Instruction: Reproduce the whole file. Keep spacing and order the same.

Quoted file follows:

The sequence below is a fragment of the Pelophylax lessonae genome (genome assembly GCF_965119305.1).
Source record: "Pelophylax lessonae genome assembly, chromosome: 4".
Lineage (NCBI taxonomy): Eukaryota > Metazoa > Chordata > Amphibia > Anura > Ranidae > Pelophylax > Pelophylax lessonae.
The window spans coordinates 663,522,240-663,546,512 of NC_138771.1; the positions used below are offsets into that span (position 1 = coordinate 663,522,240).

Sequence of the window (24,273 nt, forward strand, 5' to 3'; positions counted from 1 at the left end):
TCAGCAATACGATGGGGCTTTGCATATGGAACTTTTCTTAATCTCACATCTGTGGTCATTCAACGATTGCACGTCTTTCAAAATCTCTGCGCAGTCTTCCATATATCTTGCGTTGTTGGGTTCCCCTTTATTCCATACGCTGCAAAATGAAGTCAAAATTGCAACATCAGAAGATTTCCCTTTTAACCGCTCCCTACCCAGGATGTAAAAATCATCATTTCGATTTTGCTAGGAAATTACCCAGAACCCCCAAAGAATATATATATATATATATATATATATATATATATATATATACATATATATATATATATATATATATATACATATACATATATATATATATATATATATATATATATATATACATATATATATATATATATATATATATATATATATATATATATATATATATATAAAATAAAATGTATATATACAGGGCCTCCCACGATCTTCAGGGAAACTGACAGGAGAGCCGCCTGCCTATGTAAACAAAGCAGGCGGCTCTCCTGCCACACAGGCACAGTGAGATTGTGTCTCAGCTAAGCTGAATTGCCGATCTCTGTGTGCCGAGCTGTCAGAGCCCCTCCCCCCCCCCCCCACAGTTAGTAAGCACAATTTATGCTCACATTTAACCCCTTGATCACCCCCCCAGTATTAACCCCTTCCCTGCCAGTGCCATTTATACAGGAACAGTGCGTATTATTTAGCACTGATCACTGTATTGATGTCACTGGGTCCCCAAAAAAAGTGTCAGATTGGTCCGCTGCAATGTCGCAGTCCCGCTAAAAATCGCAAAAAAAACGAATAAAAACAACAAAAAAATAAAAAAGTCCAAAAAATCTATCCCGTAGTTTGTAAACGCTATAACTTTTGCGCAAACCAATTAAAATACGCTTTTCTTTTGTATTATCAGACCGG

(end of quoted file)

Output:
The sequence below is a fragment of the Pelophylax lessonae genome (genome assembly GCF_965119305.1).
Source record: "Pelophylax lessonae genome assembly, chromosome: 4".
Lineage (NCBI taxonomy): Eukaryota > Metazoa > Chordata > Amphibia > Anura > Ranidae > Pelophylax > Pelophylax lessonae.
The window spans coordinates 663,522,240-663,546,512 of NC_138771.1; the positions used below are offsets into that span (position 1 = coordinate 663,522,240).

Sequence of the window (24,273 nt, forward strand, 5' to 3'; positions counted from 1 at the left end):
TCAGCAATACGATGGGGCTTTGCATATGGAACTTTTCTTAATCTCACATCTGTGGTCATTCAACGATTGCACGTCTTTCAAAATCTCTGCGCAGTCTTCCATATATCTTGCGTTGTTGGGTTCCCCTTTATTCCATACGCTGCAAAATGAAGTCAAAATTGCAACATCAGAAGATTTCCCTTTTAACCGCTCCCTACCCAGGATGTAAAAATCATCATTTCGATTTTGCTAGGAAATTACCCAGAACCCCCAAAGAATATATATATATATATATATATATATATATATATATATATACATATATATATATATATATATATATATACATATACATATATATATATATATATATATATATATATATATACATATATATATATATATATATATATATATATATATATATATATATATATATATAAAATAAAATGTATATATACAGGGCCTCCCACGATCTTCAGGGAAACTGACAGGAGAGCCGCCTGCCTATGTAAACAAAGCAGGCGGCTCTCCTGCCACACAGGCACAGTGAGATTGTGTCTCAGCTAAGCTGAATTGCCGATCTCTGTGTGCCGAGCTGTCAGAGCCCCTCCCCCCCCCCCCCACAGTTAGTAAGCACAATTTATGCTCACATTTAACCCCTTGATCACCCCCCCAGTATTAACCCCTTCCCTGCCAGTGCCATTTATACAGGAACAGTGCGTATTATTTAGCACTGATCACTGTATTGATGTCACTGGGTCCCCAAAAAAAGTGTCAGATTGGTCCGCTGCAATGTCGCAGTCCCGCTAAAAATCGCAAAAAAAACGAATAAAAACAACAAAAAAATAAAAAAGTCCAAAAAATCTATCCCGTAGTTTGTAAACGCTATAACTTTTGCGCAAACCAATTAAAATACGCTTTTCTTTTGTATTATCAGACCGG